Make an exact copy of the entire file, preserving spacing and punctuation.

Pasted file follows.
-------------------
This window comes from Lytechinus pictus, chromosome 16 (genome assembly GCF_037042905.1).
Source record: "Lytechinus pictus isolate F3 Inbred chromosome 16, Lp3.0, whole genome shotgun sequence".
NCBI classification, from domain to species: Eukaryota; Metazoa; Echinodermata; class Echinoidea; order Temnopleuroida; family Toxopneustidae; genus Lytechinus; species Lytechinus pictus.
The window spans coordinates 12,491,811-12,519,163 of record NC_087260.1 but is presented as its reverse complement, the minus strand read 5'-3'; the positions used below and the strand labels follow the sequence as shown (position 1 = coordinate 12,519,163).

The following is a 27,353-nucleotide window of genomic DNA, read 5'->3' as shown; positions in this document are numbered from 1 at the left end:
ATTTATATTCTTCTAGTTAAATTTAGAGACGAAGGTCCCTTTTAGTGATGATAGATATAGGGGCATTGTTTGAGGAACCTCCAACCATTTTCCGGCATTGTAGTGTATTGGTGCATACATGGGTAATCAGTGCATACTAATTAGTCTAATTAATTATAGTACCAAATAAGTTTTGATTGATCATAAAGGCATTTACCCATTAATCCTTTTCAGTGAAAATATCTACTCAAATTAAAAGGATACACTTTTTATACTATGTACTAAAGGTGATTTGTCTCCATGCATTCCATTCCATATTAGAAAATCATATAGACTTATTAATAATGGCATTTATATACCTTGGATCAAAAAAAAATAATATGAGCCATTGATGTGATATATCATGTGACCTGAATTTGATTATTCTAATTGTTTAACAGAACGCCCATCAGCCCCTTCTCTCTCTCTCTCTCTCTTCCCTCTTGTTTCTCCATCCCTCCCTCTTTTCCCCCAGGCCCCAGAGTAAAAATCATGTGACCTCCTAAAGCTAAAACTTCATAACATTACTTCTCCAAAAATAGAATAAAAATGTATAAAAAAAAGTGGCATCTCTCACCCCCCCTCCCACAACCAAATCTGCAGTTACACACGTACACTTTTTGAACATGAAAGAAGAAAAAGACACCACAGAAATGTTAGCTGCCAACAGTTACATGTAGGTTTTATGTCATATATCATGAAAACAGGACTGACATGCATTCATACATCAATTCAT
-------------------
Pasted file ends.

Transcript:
This window comes from Lytechinus pictus, chromosome 16 (genome assembly GCF_037042905.1).
Source record: "Lytechinus pictus isolate F3 Inbred chromosome 16, Lp3.0, whole genome shotgun sequence".
NCBI classification, from domain to species: Eukaryota; Metazoa; Echinodermata; class Echinoidea; order Temnopleuroida; family Toxopneustidae; genus Lytechinus; species Lytechinus pictus.
The window spans coordinates 12,491,811-12,519,163 of record NC_087260.1 but is presented as its reverse complement, the minus strand read 5'-3'; the positions used below and the strand labels follow the sequence as shown (position 1 = coordinate 12,519,163).

The following is a 27,353-nucleotide window of genomic DNA, read 5'->3' as shown; positions in this document are numbered from 1 at the left end:
ATTTATATTCTTCTAGTTAAATTTAGAGACGAAGGTCCCTTTTAGTGATGATAGATATAGGGGCATTGTTTGAGGAACCTCCAACCATTTTCCGGCATTGTAGTGTATTGGTGCATACATGGGTAATCAGTGCATACTAATTAGTCTAATTAATTATAGTACCAAATAAGTTTTGATTGATCATAAAGGCATTTACCCATTAATCCTTTTCAGTGAAAATATCTACTCAAATTAAAAGGATACACTTTTTATACTATGTACTAAAGGTGATTTGTCTCCATGCATTCCATTCCATATTAGAAAATCATATAGACTTATTAATAATGGCATTTATATACCTTGGATCAAAAAAAAATAATATGAGCCATTGATGTGATATATCATGTGACCTGAATTTGATTATTCTAATTGTTTAACAGAACGCCCATCAGCCCCTTCTCTCTCTCTCTCTCTCTTCCCTCTTGTTTCTCCATCCCTCCCTCTTTTCCCCCAGGCCCCAGAGTAAAAATCATGTGACCTCCTAAAGCTAAAACTTCATAACATTACTTCTCCAAAAATAGAATAAAAATGTATAAAAAAAAGTGGCATCTCTCACCCCCCCTCCCACAACCAAATCTGCAGTTACACACGTACACTTTTTGAACATGAAAGAAGAAAAAGACACCACAGAAATGTTAGCTGCCAACAGTTACATGTAGGTTTTATGTCATATATCATGAAAACAGGACTGACATGCATTCATACATCAATTCAT